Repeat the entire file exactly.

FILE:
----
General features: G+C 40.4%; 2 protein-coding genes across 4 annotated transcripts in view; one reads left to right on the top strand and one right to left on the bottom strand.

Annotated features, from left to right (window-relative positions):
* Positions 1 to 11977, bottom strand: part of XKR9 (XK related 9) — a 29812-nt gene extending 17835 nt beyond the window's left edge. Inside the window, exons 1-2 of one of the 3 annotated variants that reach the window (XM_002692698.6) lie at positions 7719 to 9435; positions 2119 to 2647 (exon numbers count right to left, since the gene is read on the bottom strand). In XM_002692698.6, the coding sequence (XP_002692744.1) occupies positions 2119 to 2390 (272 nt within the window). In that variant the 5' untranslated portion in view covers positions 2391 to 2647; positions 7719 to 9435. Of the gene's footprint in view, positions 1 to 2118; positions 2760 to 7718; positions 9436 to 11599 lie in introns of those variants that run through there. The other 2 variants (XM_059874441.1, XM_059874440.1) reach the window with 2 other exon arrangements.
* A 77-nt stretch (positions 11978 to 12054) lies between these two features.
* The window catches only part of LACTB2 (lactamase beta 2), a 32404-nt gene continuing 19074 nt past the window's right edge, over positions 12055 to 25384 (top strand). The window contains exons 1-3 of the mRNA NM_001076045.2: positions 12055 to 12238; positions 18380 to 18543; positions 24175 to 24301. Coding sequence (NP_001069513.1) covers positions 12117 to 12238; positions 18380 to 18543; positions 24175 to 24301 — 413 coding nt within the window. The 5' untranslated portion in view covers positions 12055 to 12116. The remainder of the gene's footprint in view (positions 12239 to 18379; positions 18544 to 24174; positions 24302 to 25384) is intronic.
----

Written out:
General features: G+C 40.4%; 2 protein-coding genes across 4 annotated transcripts in view; one reads left to right on the top strand and one right to left on the bottom strand.

Annotated features, from left to right (window-relative positions):
* Positions 1 to 11977, bottom strand: part of XKR9 (XK related 9) — a 29812-nt gene extending 17835 nt beyond the window's left edge. Inside the window, exons 1-2 of one of the 3 annotated variants that reach the window (XM_002692698.6) lie at positions 7719 to 9435; positions 2119 to 2647 (exon numbers count right to left, since the gene is read on the bottom strand). In XM_002692698.6, the coding sequence (XP_002692744.1) occupies positions 2119 to 2390 (272 nt within the window). In that variant the 5' untranslated portion in view covers positions 2391 to 2647; positions 7719 to 9435. Of the gene's footprint in view, positions 1 to 2118; positions 2760 to 7718; positions 9436 to 11599 lie in introns of those variants that run through there. The other 2 variants (XM_059874441.1, XM_059874440.1) reach the window with 2 other exon arrangements.
* A 77-nt stretch (positions 11978 to 12054) lies between these two features.
* The window catches only part of LACTB2 (lactamase beta 2), a 32404-nt gene continuing 19074 nt past the window's right edge, over positions 12055 to 25384 (top strand). The window contains exons 1-3 of the mRNA NM_001076045.2: positions 12055 to 12238; positions 18380 to 18543; positions 24175 to 24301. Coding sequence (NP_001069513.1) covers positions 12117 to 12238; positions 18380 to 18543; positions 24175 to 24301 — 413 coding nt within the window. The 5' untranslated portion in view covers positions 12055 to 12116. The remainder of the gene's footprint in view (positions 12239 to 18379; positions 18544 to 24174; positions 24302 to 25384) is intronic.